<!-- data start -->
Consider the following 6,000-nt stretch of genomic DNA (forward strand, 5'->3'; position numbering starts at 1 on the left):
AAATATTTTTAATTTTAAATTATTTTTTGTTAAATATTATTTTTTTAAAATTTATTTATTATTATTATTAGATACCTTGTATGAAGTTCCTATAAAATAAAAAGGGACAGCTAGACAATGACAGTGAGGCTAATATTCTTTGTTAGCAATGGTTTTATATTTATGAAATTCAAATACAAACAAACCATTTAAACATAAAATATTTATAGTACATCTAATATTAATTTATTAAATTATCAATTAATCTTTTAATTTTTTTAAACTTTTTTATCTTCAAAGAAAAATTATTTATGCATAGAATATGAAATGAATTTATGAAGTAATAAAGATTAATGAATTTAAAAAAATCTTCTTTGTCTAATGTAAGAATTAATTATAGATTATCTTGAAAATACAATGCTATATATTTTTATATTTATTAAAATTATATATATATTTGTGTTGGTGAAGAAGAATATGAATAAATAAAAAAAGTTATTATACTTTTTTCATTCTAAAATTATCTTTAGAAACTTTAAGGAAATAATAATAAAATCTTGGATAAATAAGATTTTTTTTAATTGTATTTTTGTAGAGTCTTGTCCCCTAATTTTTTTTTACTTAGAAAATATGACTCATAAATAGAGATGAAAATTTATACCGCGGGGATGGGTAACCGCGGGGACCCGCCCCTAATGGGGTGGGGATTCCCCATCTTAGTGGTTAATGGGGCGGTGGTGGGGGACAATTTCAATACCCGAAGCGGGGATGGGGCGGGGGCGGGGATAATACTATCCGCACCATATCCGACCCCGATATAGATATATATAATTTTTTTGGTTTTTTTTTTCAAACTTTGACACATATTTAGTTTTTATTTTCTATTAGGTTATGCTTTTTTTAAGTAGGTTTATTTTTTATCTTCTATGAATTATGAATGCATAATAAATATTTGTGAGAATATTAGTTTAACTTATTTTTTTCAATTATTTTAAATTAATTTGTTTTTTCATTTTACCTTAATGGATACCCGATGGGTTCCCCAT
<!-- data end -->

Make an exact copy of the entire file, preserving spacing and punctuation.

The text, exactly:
Consider the following 6,000-nt stretch of genomic DNA (forward strand, 5'->3'; position numbering starts at 1 on the left):
AAATATTTTTAATTTTAAATTATTTTTTGTTAAATATTATTTTTTTAAAATTTATTTATTATTATTATTAGATACCTTGTATGAAGTTCCTATAAAATAAAAAGGGACAGCTAGACAATGACAGTGAGGCTAATATTCTTTGTTAGCAATGGTTTTATATTTATGAAATTCAAATACAAACAAACCATTTAAACATAAAATATTTATAGTACATCTAATATTAATTTATTAAATTATCAATTAATCTTTTAATTTTTTTAAACTTTTTTATCTTCAAAGAAAAATTATTTATGCATAGAATATGAAATGAATTTATGAAGTAATAAAGATTAATGAATTTAAAAAAATCTTCTTTGTCTAATGTAAGAATTAATTATAGATTATCTTGAAAATACAATGCTATATATTTTTATATTTATTAAAATTATATATATATTTGTGTTGGTGAAGAAGAATATGAATAAATAAAAAAAGTTATTATACTTTTTTCATTCTAAAATTATCTTTAGAAACTTTAAGGAAATAATAATAAAATCTTGGATAAATAAGATTTTTTTTAATTGTATTTTTGTAGAGTCTTGTCCCCTAATTTTTTTTTACTTAGAAAATATGACTCATAAATAGAGATGAAAATTTATACCGCGGGGATGGGTAACCGCGGGGACCCGCCCCTAATGGGGTGGGGATTCCCCATCTTAGTGGTTAATGGGGCGGTGGTGGGGGACAATTTCAATACCCGAAGCGGGGATGGGGCGGGGGCGGGGATAATACTATCCGCACCATATCCGACCCCGATATAGATATATATAATTTTTTTGGTTTTTTTTTTCAAACTTTGACACATATTTAGTTTTTATTTTCTATTAGGTTATGCTTTTTTTAAGTAGGTTTATTTTTTATCTTCTATGAATTATGAATGCATAATAAATATTTGTGAGAATATTAGTTTAACTTATTTTTTTCAATTATTTTAAATTAATTTGTTTTTTCATTTTACCTTAATGGATACCCGATGGGTTCCCCAT